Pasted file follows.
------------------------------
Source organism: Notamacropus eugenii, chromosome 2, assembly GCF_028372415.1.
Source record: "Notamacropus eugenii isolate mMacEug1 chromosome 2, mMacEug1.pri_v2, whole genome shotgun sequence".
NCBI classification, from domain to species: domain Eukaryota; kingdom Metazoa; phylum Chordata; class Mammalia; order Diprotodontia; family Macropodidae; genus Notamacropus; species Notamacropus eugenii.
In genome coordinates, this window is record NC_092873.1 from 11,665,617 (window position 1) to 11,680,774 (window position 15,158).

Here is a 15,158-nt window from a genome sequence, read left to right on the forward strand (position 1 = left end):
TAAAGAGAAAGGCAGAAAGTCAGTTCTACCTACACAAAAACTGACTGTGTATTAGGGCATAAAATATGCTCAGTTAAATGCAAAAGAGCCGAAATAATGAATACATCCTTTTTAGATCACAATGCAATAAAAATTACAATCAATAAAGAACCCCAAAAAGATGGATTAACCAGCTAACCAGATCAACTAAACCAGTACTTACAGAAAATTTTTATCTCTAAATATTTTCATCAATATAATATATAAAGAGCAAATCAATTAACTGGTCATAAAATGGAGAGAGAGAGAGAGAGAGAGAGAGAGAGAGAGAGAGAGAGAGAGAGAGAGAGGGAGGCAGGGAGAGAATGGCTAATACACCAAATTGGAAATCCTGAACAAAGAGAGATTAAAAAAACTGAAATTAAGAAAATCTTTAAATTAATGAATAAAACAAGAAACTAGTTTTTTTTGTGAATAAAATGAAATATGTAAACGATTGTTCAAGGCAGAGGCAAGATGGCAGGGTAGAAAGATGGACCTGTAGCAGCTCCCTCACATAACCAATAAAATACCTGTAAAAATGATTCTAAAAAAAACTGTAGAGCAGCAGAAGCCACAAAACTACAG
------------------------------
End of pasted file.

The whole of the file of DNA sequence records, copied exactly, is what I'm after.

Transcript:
Source organism: Notamacropus eugenii, chromosome 2, assembly GCF_028372415.1.
Source record: "Notamacropus eugenii isolate mMacEug1 chromosome 2, mMacEug1.pri_v2, whole genome shotgun sequence".
NCBI classification, from domain to species: domain Eukaryota; kingdom Metazoa; phylum Chordata; class Mammalia; order Diprotodontia; family Macropodidae; genus Notamacropus; species Notamacropus eugenii.
In genome coordinates, this window is record NC_092873.1 from 11,665,617 (window position 1) to 11,680,774 (window position 15,158).

Here is a 15,158-nt window from a genome sequence, read left to right on the forward strand (position 1 = left end):
TAAAGAGAAAGGCAGAAAGTCAGTTCTACCTACACAAAAACTGACTGTGTATTAGGGCATAAAATATGCTCAGTTAAATGCAAAAGAGCCGAAATAATGAATACATCCTTTTTAGATCACAATGCAATAAAAATTACAATCAATAAAGAACCCCAAAAAGATGGATTAACCAGCTAACCAGATCAACTAAACCAGTACTTACAGAAAATTTTTATCTCTAAATATTTTCATCAATATAATATATAAAGAGCAAATCAATTAACTGGTCATAAAATGGAGAGAGAGAGAGAGAGAGAGAGAGAGAGAGAGAGAGAGAGAGAGAGAGAGAGGGAGGCAGGGAGAGAATGGCTAATACACCAAATTGGAAATCCTGAACAAAGAGAGATTAAAAAAACTGAAATTAAGAAAATCTTTAAATTAATGAATAAAACAAGAAACTAGTTTTTTTTGTGAATAAAATGAAATATGTAAACGATTGTTCAAGGCAGAGGCAAGATGGCAGGGTAGAAAGATGGACCTGTAGCAGCTCCCTCACATAACCAATAAAATACCTGTAAAAATGATTCTAAAAAAAACTGTAGAGCAGCAGAAGCCACAAAACTACAG